Commercial auto insurance at Nationwide is about to get connected

Commercial auto insurance at Nationwide is about to get connected | Insurance Business America

Commercial auto insurance at Nationwide is about to get connected

Despite obstacles to profitability, like thin margins, the commercial auto world is paying attention to developments in telematics. And while much of the talk has been about how data and devices can help people work on their risky driving behaviors and access better auto insurance pricing for their personal vehicles, commercial auto is going through its own evolution.

That’s why Nationwide recently hired a commercial telematics director who’s worked in insurance for over 20 years, and spent a lot of that time focusing on connected car technology. Building a product for the commercial auto industry will mean looking back at lessons learned from telematics in the personal auto space.

“On the commercial insurance side, you’re bringing together the advantages and the learning that the personal insurance side have gathered over the last few years and then taking the experience of the fleet telematics side and bringing it together for a double-edged proposition for business owners,” said Pete Frey (pictured), Nationwide’s new hire who will develop and oversee a usage-based insurance (UBI) program and connected business fleet platform for the insurer.

“We want to build a platform that’s going to benefit our commercial policyholders, not just from a savings standpoint,” he explained. “That is a big part of it, but in addition to the insurance savings, we want to also provide different types of services that are enabled by telematics – things that help them with their productivity, with driving safety, with efficiency – all using the foundation of telematics.”

Commercial is unique because the focus is on the business owners and what they’re trying to accomplish. Some of Nationwide’s primary target customers and members are small business owners, and the success of their work relies on vehicles getting to their destinations, and not sitting on the side of the road or in a repair shop.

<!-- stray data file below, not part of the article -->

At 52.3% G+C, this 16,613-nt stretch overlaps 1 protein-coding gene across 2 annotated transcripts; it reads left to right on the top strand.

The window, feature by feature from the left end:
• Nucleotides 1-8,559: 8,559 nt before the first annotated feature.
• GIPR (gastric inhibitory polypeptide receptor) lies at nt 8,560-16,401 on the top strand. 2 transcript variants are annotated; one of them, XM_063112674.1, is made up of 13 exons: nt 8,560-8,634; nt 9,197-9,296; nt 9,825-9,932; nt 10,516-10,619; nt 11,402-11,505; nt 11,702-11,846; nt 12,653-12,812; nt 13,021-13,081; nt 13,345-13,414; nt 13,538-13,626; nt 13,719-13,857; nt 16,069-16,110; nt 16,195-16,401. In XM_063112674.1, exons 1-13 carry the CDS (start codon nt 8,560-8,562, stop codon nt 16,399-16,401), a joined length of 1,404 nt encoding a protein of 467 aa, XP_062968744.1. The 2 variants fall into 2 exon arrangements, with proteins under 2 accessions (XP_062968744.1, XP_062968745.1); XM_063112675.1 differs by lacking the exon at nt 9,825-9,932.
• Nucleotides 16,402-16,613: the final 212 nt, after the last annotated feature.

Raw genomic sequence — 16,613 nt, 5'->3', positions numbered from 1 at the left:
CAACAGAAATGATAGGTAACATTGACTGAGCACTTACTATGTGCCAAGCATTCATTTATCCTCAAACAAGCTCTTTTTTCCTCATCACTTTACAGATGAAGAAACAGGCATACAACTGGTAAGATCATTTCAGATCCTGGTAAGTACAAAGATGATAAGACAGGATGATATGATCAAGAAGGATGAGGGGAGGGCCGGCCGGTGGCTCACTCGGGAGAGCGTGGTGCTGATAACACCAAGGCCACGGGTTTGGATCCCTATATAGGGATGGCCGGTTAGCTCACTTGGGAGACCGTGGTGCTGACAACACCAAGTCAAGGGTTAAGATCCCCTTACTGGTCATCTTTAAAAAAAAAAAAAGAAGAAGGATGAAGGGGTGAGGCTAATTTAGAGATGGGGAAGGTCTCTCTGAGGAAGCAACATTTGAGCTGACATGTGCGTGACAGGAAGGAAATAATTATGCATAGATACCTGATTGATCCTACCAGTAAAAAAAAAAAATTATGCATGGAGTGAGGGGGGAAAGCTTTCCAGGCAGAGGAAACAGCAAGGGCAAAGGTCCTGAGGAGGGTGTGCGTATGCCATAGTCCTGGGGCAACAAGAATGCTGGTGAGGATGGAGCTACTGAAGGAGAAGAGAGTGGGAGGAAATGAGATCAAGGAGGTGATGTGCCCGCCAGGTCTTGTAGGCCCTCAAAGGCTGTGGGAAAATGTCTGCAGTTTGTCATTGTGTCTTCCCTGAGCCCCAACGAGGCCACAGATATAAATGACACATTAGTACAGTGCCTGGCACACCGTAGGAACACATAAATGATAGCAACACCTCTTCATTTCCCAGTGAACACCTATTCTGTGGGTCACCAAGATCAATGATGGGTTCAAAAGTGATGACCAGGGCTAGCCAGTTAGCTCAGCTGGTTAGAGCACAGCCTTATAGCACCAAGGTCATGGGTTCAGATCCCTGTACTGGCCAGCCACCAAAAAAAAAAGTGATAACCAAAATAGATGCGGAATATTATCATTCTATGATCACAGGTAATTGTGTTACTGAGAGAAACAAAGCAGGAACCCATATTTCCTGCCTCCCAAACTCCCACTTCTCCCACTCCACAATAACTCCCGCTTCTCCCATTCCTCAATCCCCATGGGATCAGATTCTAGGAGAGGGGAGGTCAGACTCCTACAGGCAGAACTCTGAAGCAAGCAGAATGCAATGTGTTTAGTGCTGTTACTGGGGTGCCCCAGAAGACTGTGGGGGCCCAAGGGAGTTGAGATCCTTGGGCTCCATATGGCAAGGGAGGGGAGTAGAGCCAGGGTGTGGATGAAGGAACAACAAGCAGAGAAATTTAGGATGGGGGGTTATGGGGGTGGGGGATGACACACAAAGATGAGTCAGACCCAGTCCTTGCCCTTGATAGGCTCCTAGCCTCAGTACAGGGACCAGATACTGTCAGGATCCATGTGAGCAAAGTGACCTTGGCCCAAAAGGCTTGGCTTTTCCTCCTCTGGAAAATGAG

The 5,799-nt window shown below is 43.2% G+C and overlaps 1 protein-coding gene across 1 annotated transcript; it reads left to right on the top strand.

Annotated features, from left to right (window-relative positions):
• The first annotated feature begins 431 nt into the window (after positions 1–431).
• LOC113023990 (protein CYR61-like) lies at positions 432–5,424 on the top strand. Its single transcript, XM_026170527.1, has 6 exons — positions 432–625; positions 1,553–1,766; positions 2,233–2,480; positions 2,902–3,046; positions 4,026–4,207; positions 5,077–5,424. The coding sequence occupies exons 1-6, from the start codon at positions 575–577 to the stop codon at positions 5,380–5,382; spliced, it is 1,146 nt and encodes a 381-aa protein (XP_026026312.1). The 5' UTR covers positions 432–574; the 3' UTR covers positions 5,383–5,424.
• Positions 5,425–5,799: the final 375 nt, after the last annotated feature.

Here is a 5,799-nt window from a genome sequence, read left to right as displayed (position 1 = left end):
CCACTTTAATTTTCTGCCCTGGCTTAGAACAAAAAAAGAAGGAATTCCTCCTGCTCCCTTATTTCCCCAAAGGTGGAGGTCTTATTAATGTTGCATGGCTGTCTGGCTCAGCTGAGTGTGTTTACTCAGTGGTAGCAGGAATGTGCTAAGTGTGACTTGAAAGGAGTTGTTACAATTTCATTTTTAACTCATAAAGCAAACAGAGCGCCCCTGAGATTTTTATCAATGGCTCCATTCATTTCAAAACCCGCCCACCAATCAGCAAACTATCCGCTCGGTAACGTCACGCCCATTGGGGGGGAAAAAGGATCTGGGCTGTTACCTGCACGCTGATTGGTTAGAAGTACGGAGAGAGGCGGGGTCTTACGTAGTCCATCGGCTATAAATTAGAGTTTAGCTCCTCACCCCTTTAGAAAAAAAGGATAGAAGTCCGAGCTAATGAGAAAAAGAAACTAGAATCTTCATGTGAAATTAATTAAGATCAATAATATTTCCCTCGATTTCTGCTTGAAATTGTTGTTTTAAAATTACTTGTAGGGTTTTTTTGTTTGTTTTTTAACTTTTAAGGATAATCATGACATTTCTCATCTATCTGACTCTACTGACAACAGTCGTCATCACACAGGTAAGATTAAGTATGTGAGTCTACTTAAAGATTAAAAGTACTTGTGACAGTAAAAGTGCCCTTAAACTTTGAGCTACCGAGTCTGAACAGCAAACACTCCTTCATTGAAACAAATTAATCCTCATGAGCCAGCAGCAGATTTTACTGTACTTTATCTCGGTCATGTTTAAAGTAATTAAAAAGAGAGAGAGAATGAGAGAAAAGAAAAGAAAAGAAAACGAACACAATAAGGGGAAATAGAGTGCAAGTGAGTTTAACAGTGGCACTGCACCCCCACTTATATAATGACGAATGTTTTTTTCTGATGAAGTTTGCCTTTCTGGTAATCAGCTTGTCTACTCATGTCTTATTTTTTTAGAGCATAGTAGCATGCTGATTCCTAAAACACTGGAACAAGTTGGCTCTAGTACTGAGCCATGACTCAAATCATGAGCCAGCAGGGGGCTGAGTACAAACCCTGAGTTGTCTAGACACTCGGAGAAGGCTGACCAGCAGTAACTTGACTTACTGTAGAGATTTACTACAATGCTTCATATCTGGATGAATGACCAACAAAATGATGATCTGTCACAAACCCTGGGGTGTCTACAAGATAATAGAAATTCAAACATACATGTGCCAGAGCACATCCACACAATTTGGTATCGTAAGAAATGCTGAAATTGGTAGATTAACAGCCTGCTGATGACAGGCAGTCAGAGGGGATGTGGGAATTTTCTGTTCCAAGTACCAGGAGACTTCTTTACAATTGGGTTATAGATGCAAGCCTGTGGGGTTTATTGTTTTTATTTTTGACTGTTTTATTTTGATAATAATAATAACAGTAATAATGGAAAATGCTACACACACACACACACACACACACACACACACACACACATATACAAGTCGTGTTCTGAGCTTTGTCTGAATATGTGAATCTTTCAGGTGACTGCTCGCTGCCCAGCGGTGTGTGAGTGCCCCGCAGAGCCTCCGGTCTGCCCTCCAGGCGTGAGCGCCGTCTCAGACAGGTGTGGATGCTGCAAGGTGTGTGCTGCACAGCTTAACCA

“They might have anywhere from five to 15 vehicles as part of the business, and this is their life blood so things like efficiency and productivity are very, very important to them,” said Frey. “In order for us to be able to succeed in helping them, we have to look at it through their eyes. If one of their vehicles breaks down, that could be a whole day of revenue loss for them if they’re not able to make deliveries or serve some of their customers.”

Telematics has been around for a while in the commercial fleet space – longer than on the personal side – and it was mainly used for GPS tracking of vehicles and asset management, said Frey. In 2010, when insurance got a hold of it and realized the benefits telematics offers from the personal auto insurance side, UBI was born and now it’s coming back to commercial auto again.

The future of the growing commercial telematics field will be all about the data, according to the new director. Driving, location, and contextual data, which includes weather and road conditions, are all examples of information Nationwide will be able to access that’ll bring more opportunities to the insurer and its business owners to help manage their risk, see where their drivers are, and figure out the optimal routes for them to take.

“From an insurance side, it gives us more data variables to help measure that risk and offer better pricing, and potentially better discounts to our members. From the data side, it’s just phenomenal, the different opportunities that are coming with that,” said Frey.

“On the technology side, I see it going way beyond just the vehicle. I think you’re going to get into connected businesses. I think wearables, telematics-type transactions are happening from different devices. You’re seeing it as an example today with homes, where things like Amazon’s Alexa can tell you where your vehicle is if you have a UBI program or a personal telematics device. I think we’re just scratching the surface on how everything can start connecting.”

 

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